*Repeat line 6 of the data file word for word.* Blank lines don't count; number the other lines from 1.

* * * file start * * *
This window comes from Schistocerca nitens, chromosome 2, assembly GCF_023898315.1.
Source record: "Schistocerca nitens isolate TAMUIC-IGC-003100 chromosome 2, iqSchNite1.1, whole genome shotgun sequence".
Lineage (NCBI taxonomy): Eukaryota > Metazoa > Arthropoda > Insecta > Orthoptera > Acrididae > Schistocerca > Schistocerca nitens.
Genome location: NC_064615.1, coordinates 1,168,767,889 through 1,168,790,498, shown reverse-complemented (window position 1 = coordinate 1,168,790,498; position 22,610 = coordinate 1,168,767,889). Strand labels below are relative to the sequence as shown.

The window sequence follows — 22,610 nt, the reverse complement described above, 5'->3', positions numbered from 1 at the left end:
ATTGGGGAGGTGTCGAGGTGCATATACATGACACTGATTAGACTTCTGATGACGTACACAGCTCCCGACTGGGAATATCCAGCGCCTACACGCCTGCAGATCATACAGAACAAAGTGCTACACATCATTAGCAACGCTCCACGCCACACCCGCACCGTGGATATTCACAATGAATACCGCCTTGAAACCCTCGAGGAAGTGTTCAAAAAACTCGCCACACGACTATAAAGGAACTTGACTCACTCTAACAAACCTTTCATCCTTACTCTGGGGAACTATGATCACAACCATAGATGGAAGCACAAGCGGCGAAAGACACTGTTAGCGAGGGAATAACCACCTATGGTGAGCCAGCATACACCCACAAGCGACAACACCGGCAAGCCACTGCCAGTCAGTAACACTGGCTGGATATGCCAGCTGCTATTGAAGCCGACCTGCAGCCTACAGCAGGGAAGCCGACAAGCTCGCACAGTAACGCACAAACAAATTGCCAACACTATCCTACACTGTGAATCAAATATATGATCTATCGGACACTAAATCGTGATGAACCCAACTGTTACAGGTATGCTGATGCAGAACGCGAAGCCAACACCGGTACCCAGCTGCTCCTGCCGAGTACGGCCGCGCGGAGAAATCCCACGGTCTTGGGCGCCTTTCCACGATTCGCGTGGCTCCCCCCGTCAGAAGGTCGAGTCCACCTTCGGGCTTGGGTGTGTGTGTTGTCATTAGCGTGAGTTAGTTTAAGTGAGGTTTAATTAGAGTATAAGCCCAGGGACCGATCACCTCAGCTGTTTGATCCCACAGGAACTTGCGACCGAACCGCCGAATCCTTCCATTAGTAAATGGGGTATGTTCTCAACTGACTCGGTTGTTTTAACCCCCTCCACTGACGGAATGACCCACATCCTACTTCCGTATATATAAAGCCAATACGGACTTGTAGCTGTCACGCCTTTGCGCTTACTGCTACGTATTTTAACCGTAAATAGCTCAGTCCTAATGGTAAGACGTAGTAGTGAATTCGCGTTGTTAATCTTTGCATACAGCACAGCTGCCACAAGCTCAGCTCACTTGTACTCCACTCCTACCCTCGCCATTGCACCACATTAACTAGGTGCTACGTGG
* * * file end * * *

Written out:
ATTGGGGAGGTGTCGAGGTGCATATACATGACACTGATTAGACTTCTGATGACGTACACAGCTCCCGACTGGGAATATCCAGCGCCTACACGCCTGCAGATCATACAGAACAAAGTGCTACACATCATTAGCAACGCTCCACGCCACACCCGCACCGTGGATATTCACAATGAATACCGCCTTGAAACCCTCGAGGAAGTGTTCAAAAAACTCGCCACACGACTATAAAGGAACTTGACTCACTCTAACAAACCTTTCATCCTTACTCTGGGGAACTATGATCACAACCATAGATGGAAGCACAAGCGGCGAAAGACACTGTTAGCGAGGGAATAACCACCTATGGTGAGCCAGCATACACCCACAAGCGACAACACCGGCAAGCCACTGCCAGTCAGTAACACTGGCTGGATATGCCAGCTGCTATTGAAGCCGACCTGCAGCCTACAGCAGGGAAGCCGACAAGCTCGCACAGTAACGCACAAACAAATTGCCAACACTATCCTACACTGTGAATCAAATATATGATCTATCGGACACTAAATCGTGATGAACCCAACTGTTACAGGTATGCTGATGCAGAACGCGAAGCCAACACCGGTACCCAGCTGCTCCTGCCGAGTACGGCCGCGCGGAGAAATCCCACGGTCTTGGGCGCCTTTCCACGATTCGCGTGGCTCCCCCCGTCAGAAGGTCGAGTCCACCTTCGGGCTTGGGTGTGTGTGTTGTCATTAGCGTGAGTTAGTTTAAGTGAGGTTTAATTAGAGTATAAGCCCAGGGACCGATCACCTCAGCTGTTTGATCCCACAGGAACTTGCGACCGAACCGCCGAATCCTTCCATTAGTAAATGGGGTATGTTCTCAACTGACTCGGTTGTTTTAACCCCCTCCACTGACGGAATGACCCACATCCTACTTCCGTATATATAAAGCCAATACGGACTTGTAGCTGTCACGCCTTTGCGCTTACTGCTACGTATTTTAACCGTAAATAGCTCAGTCCTAATGGTAAGACGTAGTAGTGAATTCGCGTTGTTAATCTTTGCATACAGCACAGCTGCCACAAGCTCAGCTCACTTGTACTCCACTCCTACCCTCGCCATTGCACCACATTAACTAGGTGCTACGTGG